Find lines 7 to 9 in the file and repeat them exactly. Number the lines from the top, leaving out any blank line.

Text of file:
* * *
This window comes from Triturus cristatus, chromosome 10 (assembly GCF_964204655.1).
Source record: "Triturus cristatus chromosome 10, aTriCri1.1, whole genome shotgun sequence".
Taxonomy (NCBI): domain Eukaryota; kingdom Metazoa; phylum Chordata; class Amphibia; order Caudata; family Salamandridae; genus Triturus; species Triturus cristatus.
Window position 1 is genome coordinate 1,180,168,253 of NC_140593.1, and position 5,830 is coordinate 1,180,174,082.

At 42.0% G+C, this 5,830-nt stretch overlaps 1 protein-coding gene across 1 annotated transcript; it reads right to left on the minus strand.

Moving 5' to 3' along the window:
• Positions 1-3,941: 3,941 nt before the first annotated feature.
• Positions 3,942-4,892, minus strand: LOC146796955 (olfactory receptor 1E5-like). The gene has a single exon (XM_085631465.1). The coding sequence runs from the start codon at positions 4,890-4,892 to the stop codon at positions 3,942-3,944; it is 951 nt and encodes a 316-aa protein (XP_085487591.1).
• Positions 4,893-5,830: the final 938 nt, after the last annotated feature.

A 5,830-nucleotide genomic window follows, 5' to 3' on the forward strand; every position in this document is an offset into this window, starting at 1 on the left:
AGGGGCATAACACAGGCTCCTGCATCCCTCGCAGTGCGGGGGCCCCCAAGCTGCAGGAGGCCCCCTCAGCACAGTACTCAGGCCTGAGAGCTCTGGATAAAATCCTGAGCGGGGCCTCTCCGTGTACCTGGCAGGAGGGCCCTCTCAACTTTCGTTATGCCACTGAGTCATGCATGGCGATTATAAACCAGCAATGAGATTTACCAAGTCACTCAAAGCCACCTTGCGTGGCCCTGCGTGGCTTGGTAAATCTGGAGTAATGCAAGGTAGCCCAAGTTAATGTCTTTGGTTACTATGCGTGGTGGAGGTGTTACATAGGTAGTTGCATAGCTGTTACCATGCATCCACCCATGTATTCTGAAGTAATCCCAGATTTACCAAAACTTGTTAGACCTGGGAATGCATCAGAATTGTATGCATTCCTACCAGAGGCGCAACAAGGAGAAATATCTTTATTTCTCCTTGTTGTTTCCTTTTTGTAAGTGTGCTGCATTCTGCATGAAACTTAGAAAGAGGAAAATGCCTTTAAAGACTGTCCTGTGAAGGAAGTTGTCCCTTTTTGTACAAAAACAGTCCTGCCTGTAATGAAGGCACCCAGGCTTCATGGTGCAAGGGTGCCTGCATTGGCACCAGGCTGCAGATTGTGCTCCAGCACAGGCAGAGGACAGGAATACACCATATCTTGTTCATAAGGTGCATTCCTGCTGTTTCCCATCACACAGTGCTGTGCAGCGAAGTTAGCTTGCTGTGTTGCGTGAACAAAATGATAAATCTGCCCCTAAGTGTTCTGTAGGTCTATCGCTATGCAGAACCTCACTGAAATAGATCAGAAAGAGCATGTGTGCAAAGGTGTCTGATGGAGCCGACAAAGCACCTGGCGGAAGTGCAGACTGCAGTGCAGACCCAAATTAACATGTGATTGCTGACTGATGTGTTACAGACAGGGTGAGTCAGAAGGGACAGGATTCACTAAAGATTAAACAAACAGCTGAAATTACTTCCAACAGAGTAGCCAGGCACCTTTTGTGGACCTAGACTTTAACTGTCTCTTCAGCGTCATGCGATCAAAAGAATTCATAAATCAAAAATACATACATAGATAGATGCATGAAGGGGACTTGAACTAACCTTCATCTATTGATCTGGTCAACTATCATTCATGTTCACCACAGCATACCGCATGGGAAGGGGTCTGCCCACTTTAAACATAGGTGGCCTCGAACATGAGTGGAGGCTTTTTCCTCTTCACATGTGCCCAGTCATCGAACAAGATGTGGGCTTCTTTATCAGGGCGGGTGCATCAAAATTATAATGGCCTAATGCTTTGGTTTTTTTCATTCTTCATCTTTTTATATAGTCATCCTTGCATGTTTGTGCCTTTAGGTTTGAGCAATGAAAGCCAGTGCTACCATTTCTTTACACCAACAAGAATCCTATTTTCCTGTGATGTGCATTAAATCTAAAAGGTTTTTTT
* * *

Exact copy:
• Positions 1-3,941: 3,941 nt before the first annotated feature.
• Positions 3,942-4,892, minus strand: LOC146796955 (olfactory receptor 1E5-like). The gene has a single exon (XM_085631465.1). The coding sequence runs from the start codon at positions 4,890-4,892 to the stop codon at positions 3,942-3,944; it is 951 nt and encodes a 316-aa protein (XP_085487591.1).
• Positions 4,893-5,830: the final 938 nt, after the last annotated feature.